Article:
Peter Szabo

Peter Szabo

When did you know that you wanted to be a lawyer?

I only decided to do law in my final year at school. Before then, my career choices were a chicken farmer (until I was 8) then a maths and physical education teacher. My cousin, who always knew he wanted to do law, was then my hero. (I have been enlightened since). So – I did law. I wanted to be a tax lawyer, like my cousin. I did my articles in Echuca (for one year, 3 days 2 hours and 10 seconds). 3 hours into my articles I was told to interview a client who wanted a divorce. It was 7 March 1976, 2 months after the Family Law Act came into effect. My journey had begun.

What are your passions outside of the law?

The Essendon Football Club, Gardening (I have been blessed with two rounds of Garden Leave over the last 3 years, moving between firms). My hobbies include computers and office automation systems. From 1982 until January 2015, I have been a partner in large firms with interstate and national connections, which gave me a bigger playground to bring efficiencies to. The passion was often dampened or even dashed by office managers whose focus was more on counting beans than catering for the bean producers. Now my own boss, for the first time in 30 years I can do what I like, when I like.  I try to keep fit – boxing once a week, cycling, and “hit and giggle tennis” (I Hit, they giggle).

What was the single moment, case or event that you feel defined you as a lawyer?

The High Court Case of Ascot Investments and Harper was the defining case of my career. It was my first and only High Court case. There I was, in the instructor’s chair, in the Full High Court. It was my 27th birthday, 5 November 1980.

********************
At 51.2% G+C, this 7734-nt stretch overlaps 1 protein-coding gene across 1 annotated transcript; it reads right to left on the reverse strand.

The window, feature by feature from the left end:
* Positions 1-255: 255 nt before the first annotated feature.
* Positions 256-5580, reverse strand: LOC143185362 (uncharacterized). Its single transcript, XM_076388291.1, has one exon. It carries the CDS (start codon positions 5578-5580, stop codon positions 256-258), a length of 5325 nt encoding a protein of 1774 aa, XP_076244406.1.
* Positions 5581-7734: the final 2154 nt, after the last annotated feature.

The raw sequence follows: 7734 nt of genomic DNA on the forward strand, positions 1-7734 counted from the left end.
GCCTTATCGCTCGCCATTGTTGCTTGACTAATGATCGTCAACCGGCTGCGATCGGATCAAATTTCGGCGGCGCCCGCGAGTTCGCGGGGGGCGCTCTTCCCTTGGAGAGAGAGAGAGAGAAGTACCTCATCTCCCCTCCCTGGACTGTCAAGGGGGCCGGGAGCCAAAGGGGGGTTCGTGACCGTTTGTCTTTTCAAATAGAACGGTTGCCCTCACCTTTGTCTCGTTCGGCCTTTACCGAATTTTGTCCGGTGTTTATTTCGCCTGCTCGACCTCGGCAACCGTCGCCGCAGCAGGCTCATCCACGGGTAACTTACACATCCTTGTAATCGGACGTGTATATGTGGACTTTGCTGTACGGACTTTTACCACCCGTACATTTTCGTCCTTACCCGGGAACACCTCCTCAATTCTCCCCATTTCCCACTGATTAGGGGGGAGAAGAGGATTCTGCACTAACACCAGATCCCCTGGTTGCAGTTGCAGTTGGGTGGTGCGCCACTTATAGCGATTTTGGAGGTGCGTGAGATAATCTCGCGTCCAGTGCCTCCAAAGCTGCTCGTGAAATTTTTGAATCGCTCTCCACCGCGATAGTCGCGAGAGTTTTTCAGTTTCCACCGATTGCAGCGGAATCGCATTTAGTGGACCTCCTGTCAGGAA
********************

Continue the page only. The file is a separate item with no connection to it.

The hearing took 2 and a quarter hours. Then it was back to Melbourne. It was the first time I had ever flown in a plane.

The case involved third party rights and the Family Court’s powers in that regard. We lost. 6:1, Murphy J (the author of the Family Law Act) dissenting.  The decision made front page news.

The lead up to the High Court  resulted from the wife’s application to enforce a property order made in 1976. Mr Harper decided he would not comply. His only asset was his shareholding in a private company.  The other directors were 2 of 7 of their adult children. The wife wanted to force the directors to exercise their discretion to register a share transfer from Mr Harper to her.

Having failed in the High Court, the wife took contempt proceedings against Mr Harper. He was sentenced to imprisonment until he paid. He decided he would now transfer his shares to the wife, but still would not pay the wife. So on went the chess game.

After a total of 4 and a half years, he was still happily sitting in Pentridge Prison. The Court decided to let him out “to cooperate with the liquidator”, which he said in the witness box he would not do. Ascot Investments was finally liquidated. Unsurprisingly, the net assets were very modest. I closed my file, after 20 years. Mrs Harper was legally aided at the start, and towards the end,  pro bono.

There were many other interesting twists along the way.  The case was referred to me by then Clerk of the Magistrates Court in Malvern, now Justice Paul Cronin. My wife went to school with one of the Harper children. I was interviewed on a current affairs TV program to talk about this remarkable case. It probably started my career in presenting (now too numerous to recall) papers on Family Law.

The Family Law Act was amended in 2005 (25 years after the High Court decision) to give it the power to make such orders. The case remains the leading authority on third party rights in the Family Court.

What makes a lawyer a great lawyer?

Being a brilliant lawyer is in my view of no use if pragmatic, cost effective solutions are not achieved. This is particularly so in Family Law. Legal costs come out of the joint pool. The parties have to be able to communicate with each other about their children after the event. “winning the peace” is the most important result to achieve,

Too often lawyers do not do a cost benefit analysis. Only the goal of “winning” is seen, without a thought to what the end result will mean, after the file is closed.

Is the reality of being a lawyer anything like how you imagined it?